What Virgin Galactic’s ‘Big Move’ Means for Commercial Space Travel

Virgin Spaceship Unity (VSS Unity) glides for the first time after being released from Virgin Mothership Eve (VMS Eve) over the Mojave Desert. Virgin Galactig

Virgin Galactic announced last week that it is planning a big move of its operations to Spaceport America in New Mexico next year. Richard DalBello, the company’s VP of business development and government affairs told lawmakers in a meeting last Wednesday, “We know you’ve waited a long time and we are coming.” The company also plans to base an additional 85 personnel just north of the Spaceport in Las Cruces, New Mexico, within 2018.

DalBello announced that another unpowered test flight of its spacecraft would happen soon over the California desert.

Earlier this year, Virgin Galactic’s founder, Richard Branson, proclaimed that the company aimed to launch full commercial passenger operations by the end of 2018. The company has already invested $20 million in their New Mexico operation, and years have gone by since they first promised commercial space travel.

In 2014, Virgin Galactic encountered a major setback when Space Ship Two suffered a catastrophic in-flight breakup and crashed in the Mojave Desert, killing one pilot and seriously injuring the other. It was the result of the ship’s air-braking descent device (feathering system), being deployed too early.

In 2015, the National Transportation Safety Board (NTSB) issued a press release in reference to its investigation into the crash, and faulted “inadequate design safeguards, poor pilot training, lack of rigorous federal oversight and a potentially anxious co-pilot without recent flight experience” as important factors in the crash.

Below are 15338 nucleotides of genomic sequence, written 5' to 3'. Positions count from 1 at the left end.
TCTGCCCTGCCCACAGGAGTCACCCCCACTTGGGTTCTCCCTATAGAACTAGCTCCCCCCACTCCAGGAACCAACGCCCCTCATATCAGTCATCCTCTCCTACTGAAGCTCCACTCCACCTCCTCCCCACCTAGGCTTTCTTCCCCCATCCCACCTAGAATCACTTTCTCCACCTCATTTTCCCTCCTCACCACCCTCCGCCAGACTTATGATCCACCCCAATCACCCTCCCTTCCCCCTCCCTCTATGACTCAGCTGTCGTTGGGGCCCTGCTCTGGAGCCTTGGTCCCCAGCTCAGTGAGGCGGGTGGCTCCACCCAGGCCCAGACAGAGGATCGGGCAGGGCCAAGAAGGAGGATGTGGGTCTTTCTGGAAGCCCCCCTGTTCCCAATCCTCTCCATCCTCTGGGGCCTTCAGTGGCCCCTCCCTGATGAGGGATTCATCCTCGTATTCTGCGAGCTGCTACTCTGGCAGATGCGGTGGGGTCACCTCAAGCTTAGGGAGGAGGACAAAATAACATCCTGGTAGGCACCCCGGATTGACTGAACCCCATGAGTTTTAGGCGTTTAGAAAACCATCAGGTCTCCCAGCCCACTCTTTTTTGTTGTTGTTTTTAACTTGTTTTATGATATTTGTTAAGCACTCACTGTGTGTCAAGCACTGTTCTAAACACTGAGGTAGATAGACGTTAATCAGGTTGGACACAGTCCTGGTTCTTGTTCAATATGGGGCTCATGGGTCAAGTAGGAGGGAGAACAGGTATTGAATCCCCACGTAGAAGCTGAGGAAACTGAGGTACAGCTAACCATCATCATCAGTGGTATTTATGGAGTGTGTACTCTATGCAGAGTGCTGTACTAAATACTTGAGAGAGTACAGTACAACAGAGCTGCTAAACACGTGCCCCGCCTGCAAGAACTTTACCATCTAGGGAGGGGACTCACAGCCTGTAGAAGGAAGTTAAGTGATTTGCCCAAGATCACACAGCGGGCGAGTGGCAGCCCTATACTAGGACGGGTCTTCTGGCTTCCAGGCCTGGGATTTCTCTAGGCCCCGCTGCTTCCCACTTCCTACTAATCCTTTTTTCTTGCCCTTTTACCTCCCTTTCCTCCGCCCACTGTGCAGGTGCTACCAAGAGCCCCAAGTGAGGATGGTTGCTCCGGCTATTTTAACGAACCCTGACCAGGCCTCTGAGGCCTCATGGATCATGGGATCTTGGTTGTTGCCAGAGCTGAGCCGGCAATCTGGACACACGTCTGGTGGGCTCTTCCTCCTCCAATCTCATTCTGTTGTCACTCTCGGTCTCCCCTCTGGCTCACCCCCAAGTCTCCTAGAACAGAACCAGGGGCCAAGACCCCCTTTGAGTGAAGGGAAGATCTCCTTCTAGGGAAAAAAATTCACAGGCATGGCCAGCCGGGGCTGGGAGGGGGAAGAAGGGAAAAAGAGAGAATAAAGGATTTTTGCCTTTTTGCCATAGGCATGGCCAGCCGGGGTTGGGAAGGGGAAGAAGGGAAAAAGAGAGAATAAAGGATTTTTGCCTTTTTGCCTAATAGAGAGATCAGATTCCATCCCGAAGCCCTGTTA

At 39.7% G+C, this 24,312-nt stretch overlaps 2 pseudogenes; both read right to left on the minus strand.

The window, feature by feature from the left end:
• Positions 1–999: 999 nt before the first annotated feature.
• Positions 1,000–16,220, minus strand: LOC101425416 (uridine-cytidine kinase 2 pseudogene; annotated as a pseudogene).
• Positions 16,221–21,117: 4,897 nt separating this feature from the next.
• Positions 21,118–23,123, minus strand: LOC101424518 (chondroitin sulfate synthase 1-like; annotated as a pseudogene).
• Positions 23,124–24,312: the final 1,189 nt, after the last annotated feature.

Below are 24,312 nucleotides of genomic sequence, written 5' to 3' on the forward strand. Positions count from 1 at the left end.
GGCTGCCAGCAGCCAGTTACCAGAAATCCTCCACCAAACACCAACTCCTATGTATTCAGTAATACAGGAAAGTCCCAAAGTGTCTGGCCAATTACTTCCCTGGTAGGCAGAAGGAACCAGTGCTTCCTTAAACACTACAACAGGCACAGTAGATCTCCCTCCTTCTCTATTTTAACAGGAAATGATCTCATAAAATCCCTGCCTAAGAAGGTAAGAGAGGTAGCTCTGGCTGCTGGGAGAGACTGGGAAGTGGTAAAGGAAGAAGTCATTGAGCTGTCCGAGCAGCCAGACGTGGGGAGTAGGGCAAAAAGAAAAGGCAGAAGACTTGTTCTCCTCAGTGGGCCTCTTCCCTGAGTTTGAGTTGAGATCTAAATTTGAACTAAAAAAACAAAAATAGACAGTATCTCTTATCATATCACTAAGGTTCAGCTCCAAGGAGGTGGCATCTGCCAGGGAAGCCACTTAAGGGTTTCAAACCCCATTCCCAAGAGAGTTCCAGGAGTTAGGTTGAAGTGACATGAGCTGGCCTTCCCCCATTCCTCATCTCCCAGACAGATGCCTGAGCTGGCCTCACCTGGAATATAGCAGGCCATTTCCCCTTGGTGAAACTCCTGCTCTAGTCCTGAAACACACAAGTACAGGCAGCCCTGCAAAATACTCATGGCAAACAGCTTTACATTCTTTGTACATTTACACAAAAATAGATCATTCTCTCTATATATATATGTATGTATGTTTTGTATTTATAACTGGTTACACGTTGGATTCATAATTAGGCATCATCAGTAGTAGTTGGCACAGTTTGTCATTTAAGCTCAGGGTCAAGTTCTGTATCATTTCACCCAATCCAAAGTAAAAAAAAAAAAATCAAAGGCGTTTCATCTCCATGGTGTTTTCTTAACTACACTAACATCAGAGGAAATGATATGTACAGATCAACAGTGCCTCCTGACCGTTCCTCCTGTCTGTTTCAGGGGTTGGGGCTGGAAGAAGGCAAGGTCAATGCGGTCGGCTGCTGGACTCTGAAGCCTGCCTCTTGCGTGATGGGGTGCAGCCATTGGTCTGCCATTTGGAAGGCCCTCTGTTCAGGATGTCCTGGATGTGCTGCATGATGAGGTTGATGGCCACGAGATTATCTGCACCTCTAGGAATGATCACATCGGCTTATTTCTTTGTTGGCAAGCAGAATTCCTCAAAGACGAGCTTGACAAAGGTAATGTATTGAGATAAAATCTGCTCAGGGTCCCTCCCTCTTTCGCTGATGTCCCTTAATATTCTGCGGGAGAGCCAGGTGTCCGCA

Before you chalk up $250,000 for the price of a Virgin Galactic sub-orbital flight just to see your candy Skittles float in front of your face in zero gravity, you might want remember that manned space travel, including operations at the edge of the atmosphere, is extremely risky, especially in newly developed vehicles. Few have had the distinct privilege of becoming NASA astronauts, and only two civilians have been bestowed with the coveted commercial astronaut awards by the Federal Aviation Administration.

Virgin Galactic also told the lawmakers it plans to have 30 full-time staffers in the State of New Mexico by the end of 2017. By all estimates, it currently employs about 250 employees between the two states. NASA, by comparison, has approximately 18,000 employees, not including outside contractors. However, in fairness to the civilian commercial space travel companies, not all of NASA’s 18,000 employees have duties related to manned space flight.

When it comes to flight and space operations, NASA and all U.S. Military branches are perfectionists, professionals and absolute experts in what they do. But even with an entire administration devoted to space, NASA has seen its share of catastrophes. Particularly in the space shuttle program, with the unfortunate disasters that befell the missions aboard the Columbia and Challenger shuttles.

Those shuttle accidents were not the result of an agency who was not doing their job right. It was simply because space is, for the most part, unchartered territory. Within that unchartered territory comes great risk, which is recognized by every member of the agency.

But the bottom line is that risk will be ever-present, despite best efforts. After every incident, failure or anomaly we learn more about how to make space travel safer.

It’s kind of like aviation. The aviation industry has had a century to learn from past experience and mistakes, which has resulted in air travel becoming incredibly safe. If we look forward to the next one hundred years, we should be able to expect the same from space travel. But only time will tell.

Kyle Bailey is a television news aviation analyst, pilot and former FAA Safety Team Representative. Follow him on Twitter: @Kyleb973.

What Virgin Galactic’s ‘Big Move’ Means for Commercial Space Travel